Jeremy Smith's blog

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CSS-ing Case Round 5: Position is Everything


Do not use the markup and CSS found in this post in any official way associated with Case Western Reserve University. These are not official; not endorsed by ITS (my employer, as is the University in general); and not endorsed by University Marketing & Communications. These are all experimental and are being shown for learning purposes only. Again, do not use them. They were created by someone who is most definitely not a professional web designer. As a matter of fact, small animals may have been harmed in the making of these templates; they are not FDA approved; and no oversight committee was employed to guarantee the sanity of this endeavor. If you are looking for templates to create your Case Western affiliated web site, you should be over at the Web Toolkit and not here.


Round 5

Yep. It's just a directory listing, which (probably) won't make too much sense until I explain it.

First, I took the one stylesheet from Round 4 and broke it out into 5 stylesheets.

This includes all of the basics, like the width of the body, what links should look like, the structure of the masthead, the default fonts for the body, etc.
The horizontal navigational menu in between the masthead and headline area.
This includes the styling components for the "headline" area, which is this part:case-headline-area.png
The left side menu
The right hand box/menu thingy.

After getting everything compartmentalized, I went back into the basic.css file and included display: none for each of the sections except the masthead section. So, if you just include the basic.css file with the markup, you end up with the very vanilla looking index-basic.

For fancier stuff, we'll go ahead and include the navigational bar. We do this by including in that navbar.css stylesheet. So, in your markup, you have something like this:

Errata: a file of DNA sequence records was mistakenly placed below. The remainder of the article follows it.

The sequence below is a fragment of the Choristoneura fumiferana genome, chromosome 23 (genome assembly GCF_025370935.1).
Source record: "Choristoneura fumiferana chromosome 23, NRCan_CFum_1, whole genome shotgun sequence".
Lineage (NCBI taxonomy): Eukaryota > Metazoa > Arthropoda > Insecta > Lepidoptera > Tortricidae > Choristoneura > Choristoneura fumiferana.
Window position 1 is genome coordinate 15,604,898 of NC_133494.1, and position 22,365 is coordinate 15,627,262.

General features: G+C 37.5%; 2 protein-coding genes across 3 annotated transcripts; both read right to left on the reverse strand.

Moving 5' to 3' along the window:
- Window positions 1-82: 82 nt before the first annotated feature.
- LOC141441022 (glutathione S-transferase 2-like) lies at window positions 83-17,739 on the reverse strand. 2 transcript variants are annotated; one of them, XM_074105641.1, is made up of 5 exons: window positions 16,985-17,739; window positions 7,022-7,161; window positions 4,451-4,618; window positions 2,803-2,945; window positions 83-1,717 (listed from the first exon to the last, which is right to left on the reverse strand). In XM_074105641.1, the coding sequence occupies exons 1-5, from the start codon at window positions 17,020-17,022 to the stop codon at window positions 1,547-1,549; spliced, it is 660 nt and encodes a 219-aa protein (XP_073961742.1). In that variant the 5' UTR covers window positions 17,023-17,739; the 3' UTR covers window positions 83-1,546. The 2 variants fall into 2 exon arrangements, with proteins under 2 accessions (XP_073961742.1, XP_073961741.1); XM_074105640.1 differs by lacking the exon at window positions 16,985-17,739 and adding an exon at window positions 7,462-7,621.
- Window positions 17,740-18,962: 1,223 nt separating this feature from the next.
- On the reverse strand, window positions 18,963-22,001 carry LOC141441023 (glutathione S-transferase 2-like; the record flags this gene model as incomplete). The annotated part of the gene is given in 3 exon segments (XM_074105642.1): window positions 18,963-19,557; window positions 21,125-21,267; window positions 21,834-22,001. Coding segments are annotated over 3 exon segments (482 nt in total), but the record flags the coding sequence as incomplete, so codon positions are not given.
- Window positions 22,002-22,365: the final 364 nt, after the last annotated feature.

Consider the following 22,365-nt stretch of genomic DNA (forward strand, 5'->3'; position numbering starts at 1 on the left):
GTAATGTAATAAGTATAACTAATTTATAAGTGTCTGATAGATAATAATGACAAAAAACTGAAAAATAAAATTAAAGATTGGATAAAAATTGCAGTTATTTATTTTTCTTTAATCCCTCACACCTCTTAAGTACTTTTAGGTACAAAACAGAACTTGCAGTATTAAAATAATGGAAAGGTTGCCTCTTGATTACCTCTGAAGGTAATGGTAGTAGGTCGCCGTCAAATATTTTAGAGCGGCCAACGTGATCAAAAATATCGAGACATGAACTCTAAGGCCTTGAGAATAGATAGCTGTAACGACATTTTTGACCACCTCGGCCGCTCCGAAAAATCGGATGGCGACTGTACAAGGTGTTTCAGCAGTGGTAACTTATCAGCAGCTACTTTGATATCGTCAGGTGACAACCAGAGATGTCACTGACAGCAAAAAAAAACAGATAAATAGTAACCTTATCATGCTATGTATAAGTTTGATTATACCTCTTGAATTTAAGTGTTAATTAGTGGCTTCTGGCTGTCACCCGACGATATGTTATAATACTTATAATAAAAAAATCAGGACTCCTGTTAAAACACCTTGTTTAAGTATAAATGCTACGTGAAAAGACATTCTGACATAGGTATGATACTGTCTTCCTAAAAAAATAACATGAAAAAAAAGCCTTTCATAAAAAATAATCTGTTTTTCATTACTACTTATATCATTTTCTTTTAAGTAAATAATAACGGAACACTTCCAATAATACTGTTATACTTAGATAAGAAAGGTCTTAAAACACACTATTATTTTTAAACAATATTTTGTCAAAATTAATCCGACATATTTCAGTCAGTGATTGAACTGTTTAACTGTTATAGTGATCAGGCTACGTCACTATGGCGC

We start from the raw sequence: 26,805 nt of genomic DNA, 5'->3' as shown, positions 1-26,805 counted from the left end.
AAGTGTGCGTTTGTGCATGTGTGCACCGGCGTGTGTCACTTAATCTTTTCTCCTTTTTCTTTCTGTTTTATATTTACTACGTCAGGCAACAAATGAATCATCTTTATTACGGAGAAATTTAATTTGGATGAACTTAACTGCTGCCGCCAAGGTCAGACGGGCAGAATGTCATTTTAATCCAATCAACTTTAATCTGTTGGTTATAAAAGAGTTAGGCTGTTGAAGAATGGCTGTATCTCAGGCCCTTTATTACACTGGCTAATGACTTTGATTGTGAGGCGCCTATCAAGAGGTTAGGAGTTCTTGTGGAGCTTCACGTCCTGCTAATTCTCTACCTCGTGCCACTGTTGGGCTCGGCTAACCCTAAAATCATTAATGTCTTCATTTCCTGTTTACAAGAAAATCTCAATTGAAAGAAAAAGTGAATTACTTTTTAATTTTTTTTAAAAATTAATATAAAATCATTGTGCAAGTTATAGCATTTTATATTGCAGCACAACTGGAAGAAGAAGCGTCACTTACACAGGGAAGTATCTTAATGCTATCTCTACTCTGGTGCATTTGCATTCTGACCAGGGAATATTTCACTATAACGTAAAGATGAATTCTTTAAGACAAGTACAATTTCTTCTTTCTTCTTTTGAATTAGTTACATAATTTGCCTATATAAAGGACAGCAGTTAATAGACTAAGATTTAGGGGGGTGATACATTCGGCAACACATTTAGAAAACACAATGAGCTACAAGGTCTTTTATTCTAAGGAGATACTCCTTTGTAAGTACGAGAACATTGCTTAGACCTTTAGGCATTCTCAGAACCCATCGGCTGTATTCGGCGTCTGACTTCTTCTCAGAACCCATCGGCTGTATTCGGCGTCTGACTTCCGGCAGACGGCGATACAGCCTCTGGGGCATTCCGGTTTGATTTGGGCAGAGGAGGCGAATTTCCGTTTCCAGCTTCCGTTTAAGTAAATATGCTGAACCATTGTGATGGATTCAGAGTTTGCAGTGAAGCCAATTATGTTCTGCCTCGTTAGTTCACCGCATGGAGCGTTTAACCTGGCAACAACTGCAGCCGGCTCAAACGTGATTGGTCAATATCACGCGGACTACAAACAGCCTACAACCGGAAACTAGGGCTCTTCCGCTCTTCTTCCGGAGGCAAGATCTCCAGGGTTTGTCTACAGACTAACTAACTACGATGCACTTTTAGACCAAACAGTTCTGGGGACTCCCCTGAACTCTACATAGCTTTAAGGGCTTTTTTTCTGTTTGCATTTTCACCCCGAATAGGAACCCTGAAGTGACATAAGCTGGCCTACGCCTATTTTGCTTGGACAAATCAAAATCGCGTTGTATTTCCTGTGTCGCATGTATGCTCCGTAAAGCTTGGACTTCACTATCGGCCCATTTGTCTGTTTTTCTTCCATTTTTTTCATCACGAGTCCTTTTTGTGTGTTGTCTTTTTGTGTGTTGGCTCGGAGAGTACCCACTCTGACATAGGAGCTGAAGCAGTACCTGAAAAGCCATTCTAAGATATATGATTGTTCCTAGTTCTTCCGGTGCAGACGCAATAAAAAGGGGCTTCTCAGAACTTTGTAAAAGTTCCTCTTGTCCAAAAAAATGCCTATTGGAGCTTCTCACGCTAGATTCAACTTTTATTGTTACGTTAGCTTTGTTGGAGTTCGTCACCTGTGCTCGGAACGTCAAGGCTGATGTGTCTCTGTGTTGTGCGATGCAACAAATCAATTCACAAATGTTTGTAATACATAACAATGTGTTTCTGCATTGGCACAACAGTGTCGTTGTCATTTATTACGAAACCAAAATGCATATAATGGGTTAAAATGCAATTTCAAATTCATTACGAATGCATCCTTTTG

<style type="text/css" media="screen">
@import "styles/basic.css";
@import "styles/navbar.css";
And it looks like this — index-with-navbar.

Including the headline area:

<style type="text/css" media="screen">
@import "styles/basic.css";
@import "styles/navbar.css";
@import "styles/headline.css";
Looks like index-with-navbar-and-headline.

The full deal:

<style type="text/css" media="screen">
@import "styles/basic.css";
@import "styles/navbar.css";
@import "styles/headline.css";
@import "styles/left_side_box.css";
@import "styles/right_side_box.css";
Looks like index-with-nav-bar-and-headline-and-both-boxes.

You can mix-n-match them even more:

All of those use the same markup, just different combinations of the stylesheets. Most of those, though, are not actually conforming to the templates in terms of what they look like (index-with-navbar-and-right-side-box, for example). I just put them together for testing to make sure everything was well-contained in terms of the CSS rules.

Next up, being able to switch between the different color schemes by just swapping in a different CSS file. Then, fix whatever is wrong with IE this time around. Finally, attempting to recreate all of the example templates using the CSS files:


  1. gravatar

    Looks great in Opera.

    I'm so taking your work and merging it into the Case Drupal project.

  2. gravatar

    Greg, have you not read the disclaimer?

  3. gravatar

    I like using things that can explode at any moment. If it works across all browsers, I'm willing to give it a try. Also, Case Drupal is not official ;)

  4. gravatar

    When you're ready, I'd be happy to sit down with you and go over design/navigational do's and don'ts to make the end product compliant.

    Great progress!

  5. gravatar
    When you're ready, I'd be happy to sit down with you and go over design/navigational do's and don'ts to make the end product compliant.

    That'd be great, Heidi!

    Great progress!